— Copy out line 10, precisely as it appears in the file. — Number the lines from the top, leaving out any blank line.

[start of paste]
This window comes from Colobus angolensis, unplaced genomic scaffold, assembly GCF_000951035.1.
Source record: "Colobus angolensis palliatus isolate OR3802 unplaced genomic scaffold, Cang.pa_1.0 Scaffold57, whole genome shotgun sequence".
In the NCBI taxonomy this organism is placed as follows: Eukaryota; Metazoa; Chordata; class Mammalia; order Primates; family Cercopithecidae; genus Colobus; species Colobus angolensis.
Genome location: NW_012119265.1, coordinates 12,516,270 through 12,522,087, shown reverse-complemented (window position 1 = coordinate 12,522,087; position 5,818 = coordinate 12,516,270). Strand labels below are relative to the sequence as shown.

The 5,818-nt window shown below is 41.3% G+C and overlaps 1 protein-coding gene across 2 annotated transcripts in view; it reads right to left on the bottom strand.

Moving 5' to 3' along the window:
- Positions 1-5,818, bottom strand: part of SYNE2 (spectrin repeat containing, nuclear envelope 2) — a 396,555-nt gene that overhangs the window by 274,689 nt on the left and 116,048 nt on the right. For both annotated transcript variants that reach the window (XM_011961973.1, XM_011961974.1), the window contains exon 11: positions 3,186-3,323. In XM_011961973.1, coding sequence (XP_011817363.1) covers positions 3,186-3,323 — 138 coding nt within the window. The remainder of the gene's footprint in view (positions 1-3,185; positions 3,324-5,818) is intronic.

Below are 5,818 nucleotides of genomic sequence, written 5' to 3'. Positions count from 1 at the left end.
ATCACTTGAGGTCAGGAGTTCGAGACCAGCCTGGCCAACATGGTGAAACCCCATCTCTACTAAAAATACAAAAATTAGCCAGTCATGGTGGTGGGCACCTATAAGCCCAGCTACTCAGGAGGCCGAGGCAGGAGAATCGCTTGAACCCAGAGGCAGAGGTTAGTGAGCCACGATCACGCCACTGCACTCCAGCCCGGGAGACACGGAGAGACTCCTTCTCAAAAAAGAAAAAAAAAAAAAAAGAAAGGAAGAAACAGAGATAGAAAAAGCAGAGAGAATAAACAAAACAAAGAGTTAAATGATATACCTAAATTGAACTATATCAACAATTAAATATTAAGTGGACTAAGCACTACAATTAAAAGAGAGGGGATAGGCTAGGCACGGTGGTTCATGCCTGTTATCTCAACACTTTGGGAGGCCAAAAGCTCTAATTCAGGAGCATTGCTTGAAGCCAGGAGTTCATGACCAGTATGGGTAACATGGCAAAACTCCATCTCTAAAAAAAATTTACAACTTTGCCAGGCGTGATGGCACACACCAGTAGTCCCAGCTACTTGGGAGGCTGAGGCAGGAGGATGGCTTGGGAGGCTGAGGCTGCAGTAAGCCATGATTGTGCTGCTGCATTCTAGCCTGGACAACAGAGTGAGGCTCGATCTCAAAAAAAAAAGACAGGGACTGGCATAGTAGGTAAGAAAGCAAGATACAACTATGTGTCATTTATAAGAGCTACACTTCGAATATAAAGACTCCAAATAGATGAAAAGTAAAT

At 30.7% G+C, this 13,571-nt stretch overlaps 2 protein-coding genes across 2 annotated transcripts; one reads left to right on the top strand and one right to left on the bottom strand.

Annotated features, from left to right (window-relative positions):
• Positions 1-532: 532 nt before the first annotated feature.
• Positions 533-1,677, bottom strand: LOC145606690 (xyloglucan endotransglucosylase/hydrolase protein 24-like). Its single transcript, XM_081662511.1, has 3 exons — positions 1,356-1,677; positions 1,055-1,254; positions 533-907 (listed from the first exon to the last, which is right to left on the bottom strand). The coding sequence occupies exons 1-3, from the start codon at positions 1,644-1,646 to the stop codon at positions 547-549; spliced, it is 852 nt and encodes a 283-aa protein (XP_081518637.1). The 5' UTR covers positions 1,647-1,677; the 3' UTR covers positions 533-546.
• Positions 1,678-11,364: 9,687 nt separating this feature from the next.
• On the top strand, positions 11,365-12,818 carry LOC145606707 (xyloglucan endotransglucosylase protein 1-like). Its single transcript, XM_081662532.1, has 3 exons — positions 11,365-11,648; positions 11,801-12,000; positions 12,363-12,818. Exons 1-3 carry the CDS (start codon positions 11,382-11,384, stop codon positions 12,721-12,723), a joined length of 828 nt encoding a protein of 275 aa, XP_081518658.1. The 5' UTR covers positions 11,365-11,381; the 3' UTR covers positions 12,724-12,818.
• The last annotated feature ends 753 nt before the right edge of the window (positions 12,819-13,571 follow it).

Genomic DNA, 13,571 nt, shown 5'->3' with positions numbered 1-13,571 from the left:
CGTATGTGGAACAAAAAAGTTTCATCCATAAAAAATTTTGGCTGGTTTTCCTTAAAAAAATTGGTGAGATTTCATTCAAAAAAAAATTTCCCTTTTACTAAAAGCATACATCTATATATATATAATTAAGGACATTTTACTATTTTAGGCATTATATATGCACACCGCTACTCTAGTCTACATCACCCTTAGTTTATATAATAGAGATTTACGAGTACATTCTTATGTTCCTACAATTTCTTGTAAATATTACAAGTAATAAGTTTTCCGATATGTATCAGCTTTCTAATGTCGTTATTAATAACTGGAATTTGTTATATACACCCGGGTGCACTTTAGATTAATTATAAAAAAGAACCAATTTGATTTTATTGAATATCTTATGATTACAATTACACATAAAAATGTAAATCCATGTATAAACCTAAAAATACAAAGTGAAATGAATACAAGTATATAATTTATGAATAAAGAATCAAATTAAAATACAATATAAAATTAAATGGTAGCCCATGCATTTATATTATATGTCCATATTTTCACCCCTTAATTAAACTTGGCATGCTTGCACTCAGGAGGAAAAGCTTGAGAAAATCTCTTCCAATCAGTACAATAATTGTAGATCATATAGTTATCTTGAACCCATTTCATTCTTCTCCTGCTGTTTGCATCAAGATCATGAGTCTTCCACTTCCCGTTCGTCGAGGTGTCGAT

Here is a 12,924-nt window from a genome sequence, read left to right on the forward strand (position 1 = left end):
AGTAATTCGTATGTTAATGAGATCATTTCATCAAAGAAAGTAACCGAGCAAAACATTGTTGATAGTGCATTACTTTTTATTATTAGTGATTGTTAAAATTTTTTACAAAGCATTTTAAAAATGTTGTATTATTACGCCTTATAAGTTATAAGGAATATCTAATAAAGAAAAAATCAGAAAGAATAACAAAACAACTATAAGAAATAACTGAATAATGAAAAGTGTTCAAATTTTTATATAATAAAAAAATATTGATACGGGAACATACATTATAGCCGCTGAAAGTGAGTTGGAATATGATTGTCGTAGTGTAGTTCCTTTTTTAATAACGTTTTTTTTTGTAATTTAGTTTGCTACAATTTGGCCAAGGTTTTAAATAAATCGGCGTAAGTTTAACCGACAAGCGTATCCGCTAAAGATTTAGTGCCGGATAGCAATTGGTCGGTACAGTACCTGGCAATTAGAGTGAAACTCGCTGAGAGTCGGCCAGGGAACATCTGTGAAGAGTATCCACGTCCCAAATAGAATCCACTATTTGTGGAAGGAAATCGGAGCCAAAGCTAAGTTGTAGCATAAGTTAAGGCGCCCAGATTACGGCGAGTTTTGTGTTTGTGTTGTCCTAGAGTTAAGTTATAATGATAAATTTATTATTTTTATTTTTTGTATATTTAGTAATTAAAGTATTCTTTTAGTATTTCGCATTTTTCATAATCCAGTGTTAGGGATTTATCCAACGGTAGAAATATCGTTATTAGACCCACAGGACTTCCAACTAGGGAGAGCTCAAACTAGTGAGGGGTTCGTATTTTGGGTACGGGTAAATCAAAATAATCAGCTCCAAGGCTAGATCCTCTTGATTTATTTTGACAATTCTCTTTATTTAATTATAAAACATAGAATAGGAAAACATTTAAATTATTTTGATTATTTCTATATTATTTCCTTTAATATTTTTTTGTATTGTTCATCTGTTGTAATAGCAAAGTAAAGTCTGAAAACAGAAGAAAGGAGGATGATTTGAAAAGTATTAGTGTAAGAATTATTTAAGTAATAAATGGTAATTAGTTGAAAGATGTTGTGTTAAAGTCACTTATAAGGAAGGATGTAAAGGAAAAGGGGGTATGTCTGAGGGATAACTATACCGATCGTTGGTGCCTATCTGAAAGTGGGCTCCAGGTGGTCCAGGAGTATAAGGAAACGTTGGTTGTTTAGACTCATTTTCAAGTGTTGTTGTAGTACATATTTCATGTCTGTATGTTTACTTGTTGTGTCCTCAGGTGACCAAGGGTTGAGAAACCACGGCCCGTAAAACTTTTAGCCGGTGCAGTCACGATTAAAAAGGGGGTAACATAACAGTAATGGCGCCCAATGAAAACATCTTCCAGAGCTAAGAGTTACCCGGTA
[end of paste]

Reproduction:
At 30.7% G+C, this 13,571-nt stretch overlaps 2 protein-coding genes across 2 annotated transcripts; one reads left to right on the top strand and one right to left on the bottom strand.